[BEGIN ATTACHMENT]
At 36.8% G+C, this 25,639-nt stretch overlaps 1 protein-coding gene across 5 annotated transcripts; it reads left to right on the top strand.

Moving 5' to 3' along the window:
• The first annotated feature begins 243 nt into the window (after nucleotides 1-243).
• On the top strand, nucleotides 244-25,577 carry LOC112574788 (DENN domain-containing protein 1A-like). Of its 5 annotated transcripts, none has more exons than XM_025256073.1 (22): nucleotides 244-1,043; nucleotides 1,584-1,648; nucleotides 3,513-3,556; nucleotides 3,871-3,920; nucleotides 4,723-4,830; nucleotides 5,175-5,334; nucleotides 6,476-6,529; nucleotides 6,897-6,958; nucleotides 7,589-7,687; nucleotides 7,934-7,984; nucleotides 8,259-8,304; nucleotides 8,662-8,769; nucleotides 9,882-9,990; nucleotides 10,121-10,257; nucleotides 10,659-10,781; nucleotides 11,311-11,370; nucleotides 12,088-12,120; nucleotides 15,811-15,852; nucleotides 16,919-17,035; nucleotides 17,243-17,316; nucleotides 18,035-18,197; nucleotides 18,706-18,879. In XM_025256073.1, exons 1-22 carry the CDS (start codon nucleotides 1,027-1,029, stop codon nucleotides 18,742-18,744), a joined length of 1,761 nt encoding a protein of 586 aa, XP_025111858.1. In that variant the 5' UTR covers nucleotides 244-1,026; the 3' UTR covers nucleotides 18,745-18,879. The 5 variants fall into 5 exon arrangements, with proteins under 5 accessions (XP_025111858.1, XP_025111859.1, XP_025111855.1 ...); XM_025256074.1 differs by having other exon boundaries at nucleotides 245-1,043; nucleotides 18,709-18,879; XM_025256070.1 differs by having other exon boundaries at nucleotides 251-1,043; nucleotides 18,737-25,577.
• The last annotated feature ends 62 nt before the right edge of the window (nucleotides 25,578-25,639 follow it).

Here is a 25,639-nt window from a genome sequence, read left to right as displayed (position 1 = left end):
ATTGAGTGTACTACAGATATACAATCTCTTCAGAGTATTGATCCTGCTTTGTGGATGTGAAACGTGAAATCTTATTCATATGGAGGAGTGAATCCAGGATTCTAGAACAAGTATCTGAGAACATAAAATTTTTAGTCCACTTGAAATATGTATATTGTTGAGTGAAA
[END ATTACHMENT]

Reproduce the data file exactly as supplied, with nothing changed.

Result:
At 36.8% G+C, this 25,639-nt stretch overlaps 1 protein-coding gene across 5 annotated transcripts; it reads left to right on the top strand.

Moving 5' to 3' along the window:
• The first annotated feature begins 243 nt into the window (after nucleotides 1-243).
• On the top strand, nucleotides 244-25,577 carry LOC112574788 (DENN domain-containing protein 1A-like). Of its 5 annotated transcripts, none has more exons than XM_025256073.1 (22): nucleotides 244-1,043; nucleotides 1,584-1,648; nucleotides 3,513-3,556; nucleotides 3,871-3,920; nucleotides 4,723-4,830; nucleotides 5,175-5,334; nucleotides 6,476-6,529; nucleotides 6,897-6,958; nucleotides 7,589-7,687; nucleotides 7,934-7,984; nucleotides 8,259-8,304; nucleotides 8,662-8,769; nucleotides 9,882-9,990; nucleotides 10,121-10,257; nucleotides 10,659-10,781; nucleotides 11,311-11,370; nucleotides 12,088-12,120; nucleotides 15,811-15,852; nucleotides 16,919-17,035; nucleotides 17,243-17,316; nucleotides 18,035-18,197; nucleotides 18,706-18,879. In XM_025256073.1, exons 1-22 carry the CDS (start codon nucleotides 1,027-1,029, stop codon nucleotides 18,742-18,744), a joined length of 1,761 nt encoding a protein of 586 aa, XP_025111858.1. In that variant the 5' UTR covers nucleotides 244-1,026; the 3' UTR covers nucleotides 18,745-18,879. The 5 variants fall into 5 exon arrangements, with proteins under 5 accessions (XP_025111858.1, XP_025111859.1, XP_025111855.1 ...); XM_025256074.1 differs by having other exon boundaries at nucleotides 245-1,043; nucleotides 18,709-18,879; XM_025256070.1 differs by having other exon boundaries at nucleotides 251-1,043; nucleotides 18,737-25,577.
• The last annotated feature ends 62 nt before the right edge of the window (nucleotides 25,578-25,639 follow it).

Here is a 25,639-nt window from a genome sequence, read left to right as displayed (position 1 = left end):
ATTGAGTGTACTACAGATATACAATCTCTTCAGAGTATTGATCCTGCTTTGTGGATGTGAAACGTGAAATCTTATTCATATGGAGGAGTGAATCCAGGATTCTAGAACAAGTATCTGAGAACATAAAATTTTTAGTCCACTTGAAATATGTATATTGTTGAGTGAAA